When Devers hit his first-inning grand slam, the dugout exploded in a way that offered a glimpse into a team that has taken one of its own under its wing. That Devers performed as he did, and that his teammates and coaches beamed with a sort of parental pride, offered evidence of what members of the team refer to as a “hitting culture” that is taking shape and playing a sizable role in the team’s first-place standing and major league-leading 5.2 runs per game.
At 21, Devers remains at an early stage in his development. The fact that he is in the big leagues doesn’t alter the fact that he is an unfinished product.
“We take him for granted because he’s talented and he did what he did last year but he’s still a kid,” said Red Sox manager Alex Cora. “He’s doing a lot of things that probably he skipped a few things during his minor league career obviously because they needed him here last year.”
This year, Devers found it difficult to replicate the immediate success he had upon reaching the big leagues. With the league having adjusted to him, often attacking him with fastballs up and in, he was having a hard time in the early months of the season making the necessary counter-adjustments to remain productive.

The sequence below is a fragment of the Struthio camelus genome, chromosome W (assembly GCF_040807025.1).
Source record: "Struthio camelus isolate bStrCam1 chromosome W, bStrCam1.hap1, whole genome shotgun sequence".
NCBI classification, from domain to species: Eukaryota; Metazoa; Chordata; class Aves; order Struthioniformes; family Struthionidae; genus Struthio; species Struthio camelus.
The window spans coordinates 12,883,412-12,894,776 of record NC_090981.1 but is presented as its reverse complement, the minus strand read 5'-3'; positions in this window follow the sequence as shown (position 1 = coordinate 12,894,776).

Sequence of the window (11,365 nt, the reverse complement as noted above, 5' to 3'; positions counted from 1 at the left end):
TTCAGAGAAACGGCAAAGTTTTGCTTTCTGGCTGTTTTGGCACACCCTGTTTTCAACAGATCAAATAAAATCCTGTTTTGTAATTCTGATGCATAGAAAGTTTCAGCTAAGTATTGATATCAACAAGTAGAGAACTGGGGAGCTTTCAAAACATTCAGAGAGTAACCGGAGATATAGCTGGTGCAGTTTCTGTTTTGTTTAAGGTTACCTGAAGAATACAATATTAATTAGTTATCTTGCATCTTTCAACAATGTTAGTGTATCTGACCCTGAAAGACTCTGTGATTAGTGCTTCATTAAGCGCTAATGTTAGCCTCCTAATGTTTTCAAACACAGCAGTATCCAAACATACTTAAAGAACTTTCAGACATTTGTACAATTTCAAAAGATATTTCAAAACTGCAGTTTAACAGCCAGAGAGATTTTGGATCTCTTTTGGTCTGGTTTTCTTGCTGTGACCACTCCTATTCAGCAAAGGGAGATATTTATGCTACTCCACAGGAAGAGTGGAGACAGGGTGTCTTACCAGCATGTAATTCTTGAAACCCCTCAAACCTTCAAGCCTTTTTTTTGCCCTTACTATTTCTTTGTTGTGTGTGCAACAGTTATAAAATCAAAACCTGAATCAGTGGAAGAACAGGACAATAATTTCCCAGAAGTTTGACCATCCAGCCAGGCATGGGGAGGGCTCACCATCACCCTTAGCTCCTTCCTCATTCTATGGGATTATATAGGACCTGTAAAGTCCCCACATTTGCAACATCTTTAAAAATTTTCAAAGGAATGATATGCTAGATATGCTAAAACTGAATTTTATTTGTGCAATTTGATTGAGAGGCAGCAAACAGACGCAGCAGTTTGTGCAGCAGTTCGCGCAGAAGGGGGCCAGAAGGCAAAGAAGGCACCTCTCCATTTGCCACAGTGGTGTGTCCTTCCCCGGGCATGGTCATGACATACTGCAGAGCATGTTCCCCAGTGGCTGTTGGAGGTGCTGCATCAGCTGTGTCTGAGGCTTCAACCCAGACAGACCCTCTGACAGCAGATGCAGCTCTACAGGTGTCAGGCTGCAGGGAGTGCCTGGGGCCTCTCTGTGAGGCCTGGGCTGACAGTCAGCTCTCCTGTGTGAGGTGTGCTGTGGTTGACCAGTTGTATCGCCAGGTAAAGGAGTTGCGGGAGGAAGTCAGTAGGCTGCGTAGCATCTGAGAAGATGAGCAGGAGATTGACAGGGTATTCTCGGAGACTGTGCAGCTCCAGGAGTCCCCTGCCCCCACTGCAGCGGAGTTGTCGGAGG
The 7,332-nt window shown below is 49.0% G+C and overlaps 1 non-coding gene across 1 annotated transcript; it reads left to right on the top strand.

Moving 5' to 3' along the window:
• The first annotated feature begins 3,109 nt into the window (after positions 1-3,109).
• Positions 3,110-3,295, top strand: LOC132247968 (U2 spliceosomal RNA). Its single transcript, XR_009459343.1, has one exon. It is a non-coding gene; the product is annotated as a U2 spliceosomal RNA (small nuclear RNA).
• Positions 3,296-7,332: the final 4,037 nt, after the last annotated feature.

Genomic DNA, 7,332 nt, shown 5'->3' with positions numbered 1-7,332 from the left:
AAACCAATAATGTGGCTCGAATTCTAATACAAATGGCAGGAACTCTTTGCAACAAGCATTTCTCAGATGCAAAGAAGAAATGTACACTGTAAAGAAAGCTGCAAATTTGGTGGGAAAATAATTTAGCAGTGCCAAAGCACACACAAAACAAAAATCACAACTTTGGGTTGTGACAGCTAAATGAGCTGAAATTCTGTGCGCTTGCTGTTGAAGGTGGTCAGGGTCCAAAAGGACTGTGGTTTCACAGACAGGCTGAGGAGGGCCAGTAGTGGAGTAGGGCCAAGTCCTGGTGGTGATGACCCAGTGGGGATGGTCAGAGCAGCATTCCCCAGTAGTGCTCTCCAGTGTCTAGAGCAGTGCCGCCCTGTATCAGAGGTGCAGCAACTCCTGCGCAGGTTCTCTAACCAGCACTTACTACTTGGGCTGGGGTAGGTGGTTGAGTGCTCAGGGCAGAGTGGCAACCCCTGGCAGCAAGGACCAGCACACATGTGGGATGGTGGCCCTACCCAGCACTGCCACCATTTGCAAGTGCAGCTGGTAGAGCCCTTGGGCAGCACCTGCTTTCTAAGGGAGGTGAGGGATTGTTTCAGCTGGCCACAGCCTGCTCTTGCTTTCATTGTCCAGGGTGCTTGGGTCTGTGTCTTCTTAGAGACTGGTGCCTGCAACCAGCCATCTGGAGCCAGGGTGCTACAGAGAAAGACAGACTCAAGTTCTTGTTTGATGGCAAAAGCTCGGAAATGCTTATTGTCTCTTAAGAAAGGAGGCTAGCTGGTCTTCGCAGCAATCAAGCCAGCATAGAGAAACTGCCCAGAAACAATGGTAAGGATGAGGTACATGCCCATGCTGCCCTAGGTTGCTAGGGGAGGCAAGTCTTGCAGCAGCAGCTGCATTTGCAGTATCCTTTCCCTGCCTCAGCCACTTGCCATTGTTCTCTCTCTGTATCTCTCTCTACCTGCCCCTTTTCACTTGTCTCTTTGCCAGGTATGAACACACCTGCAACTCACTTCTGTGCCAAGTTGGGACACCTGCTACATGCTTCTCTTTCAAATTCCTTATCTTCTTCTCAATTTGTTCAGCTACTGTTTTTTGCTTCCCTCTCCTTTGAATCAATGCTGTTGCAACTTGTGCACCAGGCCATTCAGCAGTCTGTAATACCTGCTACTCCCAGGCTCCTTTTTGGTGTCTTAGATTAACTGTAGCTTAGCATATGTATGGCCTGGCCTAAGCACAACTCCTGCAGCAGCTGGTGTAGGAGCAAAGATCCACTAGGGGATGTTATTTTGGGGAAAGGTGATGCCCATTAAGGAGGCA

And so, one day earlier this month, rather than taking normal batting practice on the field, Devers had an extended indoor batting practice session with assistant hitting coach Andy Barkett on the road. The details are a bit imprecise. Cora thought it might have been in Baltimore at the start of a road trip; Barkett (who is lefthanded) thought it was on a day when the Red Sox were scheduled to face a southpaw.